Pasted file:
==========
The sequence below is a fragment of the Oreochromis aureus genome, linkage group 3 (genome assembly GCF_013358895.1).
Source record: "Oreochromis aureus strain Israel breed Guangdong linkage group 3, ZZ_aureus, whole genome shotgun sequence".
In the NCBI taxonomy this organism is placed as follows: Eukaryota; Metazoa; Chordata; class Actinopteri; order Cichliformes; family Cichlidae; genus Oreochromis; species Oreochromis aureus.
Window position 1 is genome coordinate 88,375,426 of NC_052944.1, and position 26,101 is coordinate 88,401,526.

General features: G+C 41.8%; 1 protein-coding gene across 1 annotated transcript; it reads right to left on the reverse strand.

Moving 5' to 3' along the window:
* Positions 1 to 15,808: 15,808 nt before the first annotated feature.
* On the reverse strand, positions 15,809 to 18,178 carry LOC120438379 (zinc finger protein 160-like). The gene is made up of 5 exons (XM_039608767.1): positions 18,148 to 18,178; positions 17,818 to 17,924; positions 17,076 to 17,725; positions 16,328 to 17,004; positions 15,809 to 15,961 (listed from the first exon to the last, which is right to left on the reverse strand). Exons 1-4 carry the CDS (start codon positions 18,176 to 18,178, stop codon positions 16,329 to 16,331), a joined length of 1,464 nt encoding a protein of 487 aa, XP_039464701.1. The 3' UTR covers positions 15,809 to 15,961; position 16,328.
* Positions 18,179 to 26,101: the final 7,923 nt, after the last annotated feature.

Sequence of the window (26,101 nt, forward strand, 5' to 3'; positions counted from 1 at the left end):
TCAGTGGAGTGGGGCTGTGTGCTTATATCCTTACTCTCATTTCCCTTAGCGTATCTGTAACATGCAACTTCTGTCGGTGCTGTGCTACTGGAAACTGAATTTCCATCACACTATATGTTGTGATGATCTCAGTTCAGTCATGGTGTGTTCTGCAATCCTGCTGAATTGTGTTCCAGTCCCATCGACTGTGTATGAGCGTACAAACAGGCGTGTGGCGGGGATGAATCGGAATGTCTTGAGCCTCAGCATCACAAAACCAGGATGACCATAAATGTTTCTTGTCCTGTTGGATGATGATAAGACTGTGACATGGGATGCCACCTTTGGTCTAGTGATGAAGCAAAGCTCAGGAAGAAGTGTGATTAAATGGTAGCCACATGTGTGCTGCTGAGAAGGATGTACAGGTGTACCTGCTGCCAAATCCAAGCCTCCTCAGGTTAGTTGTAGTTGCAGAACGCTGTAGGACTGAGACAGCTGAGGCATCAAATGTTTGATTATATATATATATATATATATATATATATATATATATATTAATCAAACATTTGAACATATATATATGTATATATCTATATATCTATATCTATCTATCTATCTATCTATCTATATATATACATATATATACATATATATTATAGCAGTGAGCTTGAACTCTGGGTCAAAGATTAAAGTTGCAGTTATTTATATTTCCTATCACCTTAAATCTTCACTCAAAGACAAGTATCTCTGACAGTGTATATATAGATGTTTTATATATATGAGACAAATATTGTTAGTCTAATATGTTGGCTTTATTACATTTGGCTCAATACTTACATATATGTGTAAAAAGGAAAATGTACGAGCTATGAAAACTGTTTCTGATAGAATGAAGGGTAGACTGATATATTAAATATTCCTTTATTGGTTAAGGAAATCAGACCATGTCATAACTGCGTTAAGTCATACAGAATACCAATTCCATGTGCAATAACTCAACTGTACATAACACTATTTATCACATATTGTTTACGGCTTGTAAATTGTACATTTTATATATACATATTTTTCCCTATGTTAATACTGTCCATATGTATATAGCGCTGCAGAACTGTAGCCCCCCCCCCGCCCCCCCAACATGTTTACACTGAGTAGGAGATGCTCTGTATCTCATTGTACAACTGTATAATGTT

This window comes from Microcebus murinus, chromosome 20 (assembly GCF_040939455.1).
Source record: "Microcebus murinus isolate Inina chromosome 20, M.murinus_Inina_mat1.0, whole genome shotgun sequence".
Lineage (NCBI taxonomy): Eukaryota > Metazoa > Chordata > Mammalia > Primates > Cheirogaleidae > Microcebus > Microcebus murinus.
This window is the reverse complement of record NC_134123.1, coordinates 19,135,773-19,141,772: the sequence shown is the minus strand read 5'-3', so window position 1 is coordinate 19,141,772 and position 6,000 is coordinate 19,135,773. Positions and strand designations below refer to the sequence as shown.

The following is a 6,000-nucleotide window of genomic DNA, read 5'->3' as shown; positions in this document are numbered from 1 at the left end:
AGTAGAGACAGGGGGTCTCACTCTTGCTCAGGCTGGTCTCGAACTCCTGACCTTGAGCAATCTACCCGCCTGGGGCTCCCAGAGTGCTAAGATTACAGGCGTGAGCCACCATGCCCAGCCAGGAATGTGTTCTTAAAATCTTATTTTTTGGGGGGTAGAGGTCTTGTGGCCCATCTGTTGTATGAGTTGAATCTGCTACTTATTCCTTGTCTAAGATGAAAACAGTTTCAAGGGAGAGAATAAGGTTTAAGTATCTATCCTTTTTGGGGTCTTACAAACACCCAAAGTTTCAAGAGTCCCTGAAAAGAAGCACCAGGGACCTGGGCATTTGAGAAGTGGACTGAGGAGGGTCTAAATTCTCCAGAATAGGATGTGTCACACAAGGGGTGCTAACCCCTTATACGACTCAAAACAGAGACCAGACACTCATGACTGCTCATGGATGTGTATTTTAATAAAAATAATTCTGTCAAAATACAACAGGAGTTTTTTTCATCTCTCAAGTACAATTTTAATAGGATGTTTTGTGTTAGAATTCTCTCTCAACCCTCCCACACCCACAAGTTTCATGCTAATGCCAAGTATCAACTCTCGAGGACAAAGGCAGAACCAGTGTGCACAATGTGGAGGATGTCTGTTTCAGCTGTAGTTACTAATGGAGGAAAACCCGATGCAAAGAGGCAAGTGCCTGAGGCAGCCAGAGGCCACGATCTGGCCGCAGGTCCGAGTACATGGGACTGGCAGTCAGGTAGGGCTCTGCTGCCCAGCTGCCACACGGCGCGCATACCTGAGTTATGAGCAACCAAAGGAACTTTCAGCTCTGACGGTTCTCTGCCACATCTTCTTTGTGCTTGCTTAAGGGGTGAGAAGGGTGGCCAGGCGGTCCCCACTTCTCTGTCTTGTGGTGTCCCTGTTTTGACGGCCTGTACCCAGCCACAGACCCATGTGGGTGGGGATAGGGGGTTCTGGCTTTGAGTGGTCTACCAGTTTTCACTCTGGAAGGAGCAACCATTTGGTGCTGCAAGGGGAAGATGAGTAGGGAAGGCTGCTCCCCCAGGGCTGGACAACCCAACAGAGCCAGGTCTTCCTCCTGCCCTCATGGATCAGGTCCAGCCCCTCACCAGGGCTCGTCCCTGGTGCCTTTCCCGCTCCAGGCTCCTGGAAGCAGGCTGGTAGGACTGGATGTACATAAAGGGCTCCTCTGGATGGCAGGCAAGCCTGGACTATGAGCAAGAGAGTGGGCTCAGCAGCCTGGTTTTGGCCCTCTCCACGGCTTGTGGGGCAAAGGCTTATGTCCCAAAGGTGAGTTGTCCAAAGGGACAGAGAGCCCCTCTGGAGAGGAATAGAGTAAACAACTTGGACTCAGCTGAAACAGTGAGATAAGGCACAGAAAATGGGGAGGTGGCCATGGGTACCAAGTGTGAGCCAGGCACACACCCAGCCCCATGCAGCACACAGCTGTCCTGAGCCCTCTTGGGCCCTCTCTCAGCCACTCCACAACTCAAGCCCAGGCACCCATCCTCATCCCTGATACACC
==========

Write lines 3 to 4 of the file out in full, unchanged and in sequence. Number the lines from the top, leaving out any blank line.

In the NCBI taxonomy this organism is placed as follows: Eukaryota; Metazoa; Chordata; class Actinopteri; order Cichliformes; family Cichlidae; genus Oreochromis; species Oreochromis aureus.
Window position 1 is genome coordinate 88,375,426 of NC_052944.1, and position 26,101 is coordinate 88,401,526.